Monday, April 9, 2012

Sock knitting without fear!

For those who don't know, I am one of the moderators for the second largest sock knitting group on raverly. I instigated a (more or less) hostile takeover of the group, since the former moderators stopped moderating (or posting, or visiting ravelry). There was a kerfuffle where someone asked a question, and then was rude to everyone who answered.

I had been frustrated with the group for a long time. There wasn't any organization, the only content was new sock knitters asking for help, and there wasn't anything happening for experienced sock knitters. I was planning on leaving the group, but once I saw that the rudeness incident was getting out of hand, I made a post to take over as admin, and then the powers that be upgraded me.

From there I gathered a team of moderators, double checked that they knew the rules and knew how to moderate, and from there it has been a lot of fun to watch the group grow, regulars come around, and new people join. Occasionally there are disagreements, but they are minor in comparison to what made me conclude the group needed ownership. Mostly it is because the regulars are really chatty (and so am I).

Which brings me to the point of this post. For all of the things I have seen from new sock knitters, or sock knitters trying new things, I am surprised at how much fear there is in sock knitting.

Generally socks are knit in the round. There are many tools you can use to knit in the round, magic loop with one long circular, double point needles, two circulars, knitting machines. Any pattern written for one tool can totally be used for another. Sometimes it might mean including or omitting markers.

Heels come in a wide variety, and not all heels are going to fit your foot, as written, or in general. In many socks this is the area where it is tough to get perfect. Flap and gusset heels can have holes at the joins, and there is that whole trouble with picking up stitches. Short-row heels can be shallow, have holes at every decrease on one side or both sides. After-thought heels can be ambiguous to place and require breaking the yarn. That said, each type of heel does has advantages, and it is worth while to learn how to do all of the types for both toe-up and cuff-down construction. Yes, you can do a flap and gusset toe-up! As with many things, practice will help eliminate some of the concerns about messiness, and placement. At some point you will know the exact dimensions of your foot, and where a heel needs to be placed, how many stitches it takes for each part, and which type fits you the best. It will come. I promise.

Know Thyself! There are many levels of understanding. What is your leg length, and foot length? With these 2 measurements you can conquer any typical sock. What is your leg circumference (measured below ankle bone), your foot circumference (at the widest point)? With these 2 measurements you can modify any given stitch count, given your gauge, and your favorite value of negative ease. It might take some tricksy-ness to get the hang of modifying patterns to fit in your favorite stitch count, but remember, your mods just need to fit into the 10%-20% range for negative ease, (9, 15, or 21)% isn't going to be a deal breaker. For more specialized socks you may want to know more measurements, like your calf for knee socks. Not all patterns can be easily modified, however by trying to knit many sorts of sock you get a feel for what are better changes for a given type.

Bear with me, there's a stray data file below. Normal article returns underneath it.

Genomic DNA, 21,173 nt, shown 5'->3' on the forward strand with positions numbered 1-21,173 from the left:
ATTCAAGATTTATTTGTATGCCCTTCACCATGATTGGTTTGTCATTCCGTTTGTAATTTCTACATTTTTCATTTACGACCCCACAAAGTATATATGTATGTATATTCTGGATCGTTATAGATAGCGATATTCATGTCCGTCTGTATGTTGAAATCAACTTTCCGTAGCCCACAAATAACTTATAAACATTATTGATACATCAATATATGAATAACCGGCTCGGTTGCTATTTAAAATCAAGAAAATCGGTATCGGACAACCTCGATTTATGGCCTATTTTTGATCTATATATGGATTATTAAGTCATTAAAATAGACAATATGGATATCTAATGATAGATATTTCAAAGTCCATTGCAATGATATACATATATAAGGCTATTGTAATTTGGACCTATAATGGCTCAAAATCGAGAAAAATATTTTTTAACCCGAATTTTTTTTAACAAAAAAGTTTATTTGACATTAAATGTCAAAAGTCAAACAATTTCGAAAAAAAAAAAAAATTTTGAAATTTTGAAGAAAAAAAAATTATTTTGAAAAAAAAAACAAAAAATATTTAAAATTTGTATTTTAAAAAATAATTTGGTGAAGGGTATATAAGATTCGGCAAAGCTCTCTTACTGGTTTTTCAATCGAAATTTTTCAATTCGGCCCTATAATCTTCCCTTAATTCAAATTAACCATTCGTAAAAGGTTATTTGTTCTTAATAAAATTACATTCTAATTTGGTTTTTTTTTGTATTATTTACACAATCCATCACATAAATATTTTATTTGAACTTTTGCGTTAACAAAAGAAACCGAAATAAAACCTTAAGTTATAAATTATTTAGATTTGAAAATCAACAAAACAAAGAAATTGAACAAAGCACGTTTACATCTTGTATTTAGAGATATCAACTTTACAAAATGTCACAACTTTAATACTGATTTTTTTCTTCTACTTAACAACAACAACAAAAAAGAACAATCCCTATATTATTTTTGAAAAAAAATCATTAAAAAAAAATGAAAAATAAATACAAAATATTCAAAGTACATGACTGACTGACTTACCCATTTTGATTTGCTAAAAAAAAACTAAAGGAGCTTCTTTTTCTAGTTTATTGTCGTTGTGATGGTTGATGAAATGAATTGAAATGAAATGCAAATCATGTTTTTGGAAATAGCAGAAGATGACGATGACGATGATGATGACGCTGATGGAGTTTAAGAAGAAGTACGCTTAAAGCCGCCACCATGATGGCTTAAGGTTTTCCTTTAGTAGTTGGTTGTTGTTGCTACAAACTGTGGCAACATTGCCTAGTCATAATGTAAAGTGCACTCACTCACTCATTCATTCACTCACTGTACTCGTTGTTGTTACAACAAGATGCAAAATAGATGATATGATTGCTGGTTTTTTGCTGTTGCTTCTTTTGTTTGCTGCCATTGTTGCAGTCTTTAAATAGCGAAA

If it is wrong, rip it out. With shawls or sweaters, sometimes the yarn is fuzzy, or thin, or nearly underspun. But socks are made of tight twist wool that can survive many trips to the frog pond. If the heel doesn't fit, or the length is wrong, or the yarn is too loud for the pattern, it is better to start over, than to find a way to make it work. In the end a few hours wasted is better than having something that didn't work right. I still wear my first pair of socks.

Oftentimes people forget that knitters choice is very easy to implement with socks. You can substitute freely with cuffs, legs, heels, insteps, and toes. It is very rare that a pattern can not be modified to include a part that better fits your foot. Or better suits keeping your interest in the pattern. I wouldn't go so far as to say willfully disobey every pattern, but when something seems wrong, or boring, or messy, do something to fix it.

In short. Do not be afraid!

I don't have any knitting pictures today. I am on row 31 of Diantha #4, and it is looking good that I will finish the 5th one before April 30th, which means I qualify 4 shawls for the Susanna IC crescent KAL. Yea! Nothing else is on the needles. I made a place holder project for the Imagine It KAL, but since the yarn hasn't landed, I can't cast on. And I won't cast on until I freaking knit the last bridesmaid shawl. The cardigan will be freaking gorgeous, and I am doing the cable edging variation.

On the fractal front . . .
Mothership was my nearly late entry for the apophysis challenge
And progression of dreams was more conceptual, I did three renders, with tweaked gradient settings, and then combined them in photoshop. While it is probably totally doable in apo with extreme chaos skills, I'm pretty happy with the result. At some point I will get around to doing something similar with the white background versions.
That's all for now.

Take care guys,

Molly : )

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